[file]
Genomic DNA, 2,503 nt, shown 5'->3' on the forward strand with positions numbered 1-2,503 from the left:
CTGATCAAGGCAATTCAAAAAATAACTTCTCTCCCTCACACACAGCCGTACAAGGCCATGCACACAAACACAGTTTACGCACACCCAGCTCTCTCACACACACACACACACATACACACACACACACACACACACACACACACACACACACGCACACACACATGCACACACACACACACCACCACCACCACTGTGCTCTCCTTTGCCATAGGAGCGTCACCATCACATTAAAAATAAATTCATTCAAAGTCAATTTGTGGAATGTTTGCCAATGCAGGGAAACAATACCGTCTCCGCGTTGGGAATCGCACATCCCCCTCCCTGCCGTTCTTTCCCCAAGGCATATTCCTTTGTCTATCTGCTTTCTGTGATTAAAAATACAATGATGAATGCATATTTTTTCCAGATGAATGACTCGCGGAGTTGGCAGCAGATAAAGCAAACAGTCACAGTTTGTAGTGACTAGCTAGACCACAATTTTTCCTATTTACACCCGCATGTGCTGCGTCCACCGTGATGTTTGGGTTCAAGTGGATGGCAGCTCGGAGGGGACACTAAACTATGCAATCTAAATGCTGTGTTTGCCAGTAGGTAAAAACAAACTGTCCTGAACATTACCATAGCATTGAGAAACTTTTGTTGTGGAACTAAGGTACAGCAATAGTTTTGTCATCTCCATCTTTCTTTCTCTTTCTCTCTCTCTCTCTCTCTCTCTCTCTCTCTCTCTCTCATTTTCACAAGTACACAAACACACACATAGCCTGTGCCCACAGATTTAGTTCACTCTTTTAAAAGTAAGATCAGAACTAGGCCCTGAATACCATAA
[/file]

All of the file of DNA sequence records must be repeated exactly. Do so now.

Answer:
Genomic DNA, 2,503 nt, shown 5'->3' on the forward strand with positions numbered 1-2,503 from the left:
CTGATCAAGGCAATTCAAAAAATAACTTCTCTCCCTCACACACAGCCGTACAAGGCCATGCACACAAACACAGTTTACGCACACCCAGCTCTCTCACACACACACACACACATACACACACACACACACACACACACACACACACACACACGCACACACACATGCACACACACACACACCACCACCACCACTGTGCTCTCCTTTGCCATAGGAGCGTCACCATCACATTAAAAATAAATTCATTCAAAGTCAATTTGTGGAATGTTTGCCAATGCAGGGAAACAATACCGTCTCCGCGTTGGGAATCGCACATCCCCCTCCCTGCCGTTCTTTCCCCAAGGCATATTCCTTTGTCTATCTGCTTTCTGTGATTAAAAATACAATGATGAATGCATATTTTTTCCAGATGAATGACTCGCGGAGTTGGCAGCAGATAAAGCAAACAGTCACAGTTTGTAGTGACTAGCTAGACCACAATTTTTCCTATTTACACCCGCATGTGCTGCGTCCACCGTGATGTTTGGGTTCAAGTGGATGGCAGCTCGGAGGGGACACTAAACTATGCAATCTAAATGCTGTGTTTGCCAGTAGGTAAAAACAAACTGTCCTGAACATTACCATAGCATTGAGAAACTTTTGTTGTGGAACTAAGGTACAGCAATAGTTTTGTCATCTCCATCTTTCTTTCTCTTTCTCTCTCTCTCTCTCTCTCTCTCTCTCTCTCTCTCTCATTTTCACAAGTACACAAACACACACATAGCCTGTGCCCACAGATTTAGTTCACTCTTTTAAAAGTAAGATCAGAACTAGGCCCTGAATACCATAA